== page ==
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PERFORMANCE | 8 out of 10
don't expect sedan-like handing
3.8-liter engine is adequate...the new 4.0-liter engine is a powerhouse
a vehicle for passengers, not for drivers
New York Newsday (via Cars.com)
The 2008 Dodge Grand Caravan does its job well, but unless you opt for the bigger engine, don't expect a sporty driving experience.
The base 2008 Dodge Grand Caravan has a 3.3-liter engine that puts out a mere 175 horsepower, which Consumer Reports anticipates would struggle with the bulk of this Dodge; 2008’s version weighs in at two-and-a-quarter tons. Cars.com points out that it’s only offered with a four-speed automatic, too. The gear selector itself “looks like a center-console shifter but is located high on the dashboard, to the right of the gauges,” they note, to make it easier for drivers to select gears manually. This engine/transmission combination is good for 24 mpg on the highway, not much more than the next-largest engine. It is flex-fuel compatible, though.
Kelley Blue Book points out the midline 197-horsepower, 3.8-liter V-6 has much more power: "[it] had no problem transporting the medium-size loads to which we subjected it." It comes with a six-speed automatic transmission, a first in the minivan class; Automedia says of the new gearbox, “it operates so smoothly that gear changes are barely noticed.” Autoblog drove this version and didn’t find anything special about its power: “While it drove alright for a vehicle that weighs around 4,300 pounds, it's no tire-smoker, that's for sure,” they write.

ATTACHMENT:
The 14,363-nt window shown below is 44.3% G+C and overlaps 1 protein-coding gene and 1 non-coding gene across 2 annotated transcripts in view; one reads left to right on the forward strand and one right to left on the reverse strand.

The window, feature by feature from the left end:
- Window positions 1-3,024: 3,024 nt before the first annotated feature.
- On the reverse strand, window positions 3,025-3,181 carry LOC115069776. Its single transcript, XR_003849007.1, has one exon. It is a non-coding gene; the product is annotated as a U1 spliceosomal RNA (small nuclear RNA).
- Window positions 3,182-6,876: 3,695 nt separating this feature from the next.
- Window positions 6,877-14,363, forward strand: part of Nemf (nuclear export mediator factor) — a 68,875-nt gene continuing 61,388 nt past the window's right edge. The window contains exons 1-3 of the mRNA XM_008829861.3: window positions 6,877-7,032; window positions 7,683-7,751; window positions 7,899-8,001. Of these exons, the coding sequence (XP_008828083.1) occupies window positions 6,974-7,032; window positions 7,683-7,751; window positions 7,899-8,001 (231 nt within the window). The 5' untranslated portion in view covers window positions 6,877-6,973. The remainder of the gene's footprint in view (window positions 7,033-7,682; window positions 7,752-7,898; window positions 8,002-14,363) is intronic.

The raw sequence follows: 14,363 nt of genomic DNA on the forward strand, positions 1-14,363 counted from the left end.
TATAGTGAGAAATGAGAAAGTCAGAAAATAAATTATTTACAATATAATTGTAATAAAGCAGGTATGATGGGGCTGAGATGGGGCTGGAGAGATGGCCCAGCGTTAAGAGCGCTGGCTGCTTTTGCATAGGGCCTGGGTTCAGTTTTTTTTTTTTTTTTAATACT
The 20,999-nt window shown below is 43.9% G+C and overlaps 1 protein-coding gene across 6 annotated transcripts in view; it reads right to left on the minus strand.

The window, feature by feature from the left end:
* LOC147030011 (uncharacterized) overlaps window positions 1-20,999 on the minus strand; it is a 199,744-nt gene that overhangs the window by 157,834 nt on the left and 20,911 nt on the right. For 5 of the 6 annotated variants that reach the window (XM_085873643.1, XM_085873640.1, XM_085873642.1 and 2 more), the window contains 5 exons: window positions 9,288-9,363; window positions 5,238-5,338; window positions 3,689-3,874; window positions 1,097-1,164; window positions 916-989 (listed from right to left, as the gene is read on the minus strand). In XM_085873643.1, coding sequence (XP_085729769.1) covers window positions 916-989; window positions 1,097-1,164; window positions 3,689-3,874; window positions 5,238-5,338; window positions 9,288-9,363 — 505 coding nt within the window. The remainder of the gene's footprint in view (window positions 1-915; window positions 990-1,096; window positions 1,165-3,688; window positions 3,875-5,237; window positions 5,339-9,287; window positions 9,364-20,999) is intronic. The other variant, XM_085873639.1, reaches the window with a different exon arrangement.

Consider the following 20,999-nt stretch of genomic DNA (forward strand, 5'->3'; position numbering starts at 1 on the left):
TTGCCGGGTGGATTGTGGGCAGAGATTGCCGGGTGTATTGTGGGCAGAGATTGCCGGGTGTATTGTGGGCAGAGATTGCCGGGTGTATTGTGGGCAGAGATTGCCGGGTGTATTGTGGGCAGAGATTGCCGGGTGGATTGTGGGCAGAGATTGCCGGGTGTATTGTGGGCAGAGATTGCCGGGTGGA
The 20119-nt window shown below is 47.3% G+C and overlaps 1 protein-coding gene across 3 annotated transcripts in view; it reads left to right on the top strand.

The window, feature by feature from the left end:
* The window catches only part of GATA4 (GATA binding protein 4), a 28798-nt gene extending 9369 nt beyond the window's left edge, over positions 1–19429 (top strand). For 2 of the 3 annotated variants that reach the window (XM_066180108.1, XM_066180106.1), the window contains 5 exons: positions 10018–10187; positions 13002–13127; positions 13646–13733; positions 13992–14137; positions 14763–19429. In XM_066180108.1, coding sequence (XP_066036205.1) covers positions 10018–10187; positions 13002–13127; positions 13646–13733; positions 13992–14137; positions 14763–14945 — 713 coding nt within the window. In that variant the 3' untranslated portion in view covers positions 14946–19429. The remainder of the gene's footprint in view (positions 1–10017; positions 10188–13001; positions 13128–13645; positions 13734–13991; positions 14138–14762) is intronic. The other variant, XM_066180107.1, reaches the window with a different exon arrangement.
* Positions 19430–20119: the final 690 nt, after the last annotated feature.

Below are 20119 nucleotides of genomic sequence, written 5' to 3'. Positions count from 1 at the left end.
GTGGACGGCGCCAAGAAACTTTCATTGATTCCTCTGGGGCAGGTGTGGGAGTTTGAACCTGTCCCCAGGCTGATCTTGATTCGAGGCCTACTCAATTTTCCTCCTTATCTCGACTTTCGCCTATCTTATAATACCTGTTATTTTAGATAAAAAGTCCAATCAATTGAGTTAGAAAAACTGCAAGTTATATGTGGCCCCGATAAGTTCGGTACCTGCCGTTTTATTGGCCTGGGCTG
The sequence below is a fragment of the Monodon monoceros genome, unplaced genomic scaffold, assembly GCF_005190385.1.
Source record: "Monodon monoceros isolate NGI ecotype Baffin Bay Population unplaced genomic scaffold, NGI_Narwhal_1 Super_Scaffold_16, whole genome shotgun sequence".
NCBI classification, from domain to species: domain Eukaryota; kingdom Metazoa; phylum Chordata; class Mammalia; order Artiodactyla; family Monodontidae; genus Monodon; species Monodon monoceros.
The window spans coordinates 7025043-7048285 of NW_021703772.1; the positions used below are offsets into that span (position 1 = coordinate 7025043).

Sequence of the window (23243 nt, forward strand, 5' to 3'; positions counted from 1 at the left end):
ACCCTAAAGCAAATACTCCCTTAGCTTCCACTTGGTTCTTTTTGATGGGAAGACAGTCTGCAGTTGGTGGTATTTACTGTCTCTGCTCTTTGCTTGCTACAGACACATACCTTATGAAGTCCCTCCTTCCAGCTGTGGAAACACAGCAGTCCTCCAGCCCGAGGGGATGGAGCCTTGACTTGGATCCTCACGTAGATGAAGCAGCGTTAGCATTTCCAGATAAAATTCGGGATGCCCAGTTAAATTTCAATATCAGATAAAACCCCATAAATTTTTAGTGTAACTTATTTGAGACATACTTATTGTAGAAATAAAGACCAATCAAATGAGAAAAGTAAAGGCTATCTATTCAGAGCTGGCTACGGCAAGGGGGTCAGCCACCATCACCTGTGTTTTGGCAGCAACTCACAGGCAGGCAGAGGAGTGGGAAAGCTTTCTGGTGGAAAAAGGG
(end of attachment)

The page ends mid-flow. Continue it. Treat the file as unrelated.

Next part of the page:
Kelley Blue Book adds that "for an additional $630 and no sacrifice in EPA fuel economy figures," you can get the more powerful 4.0-liter V-6. It “[serves] up 251 horsepower and 259 pound-feet of torque,” Motor Trend notes. CNet reports, “The EPA rates the Grand Caravan with the 4-liter V-6 at 16 mpg city and 23 mpg highway. We averaged around 17 mpg overall, with our mileage dipping well below 16 in the city.” Consumer Reports observes, “The 3.8- and 4.0-liter engines are a bit noisy and not very fuel efficient,” but Car and Driver calls this version of the 2008 Dodge Grand Caravan a “strong performer.”
The 2008 Dodge Grand Caravan handles fairly well for a tall, long-wheelbase vehicle. Consumer Reports thinks “the addition of rear coil springs improves ride comfort, but the rear can be buoyant on the highway.” Autoblog calls it a “smooth rider,” and Car and Driver notes, “brake-pedal feel is superb.” Automedia agrees that “Ride quality in a Dodge Grand Caravan SXT is outstanding, at least on smooth pavement,” and observes that it has “more confident handling than before, with especially positive steering.”
TheCarConnection.com has spent many miles, with kids and without, in both the 2008 Dodge Grand Caravan and its upscale cousin, the 2008 Chrysler Town & Country. The best advice? If you want better acceleration without taking a fuel-economy hit, choose the 4.0-liter V-6 with 251 hp. Pass on the 3.3-liter V-6 altogether because of the four-speed automatic that comes with the base Dodge; 2008’s Grand Caravan weighs over two tons, so power is an important component of overall driving safety and satisfaction.
The 2008 Dodge Grand Caravan rides well in all forms and has surprising handling, but the 4.0-liter V-6 is the clear winner here.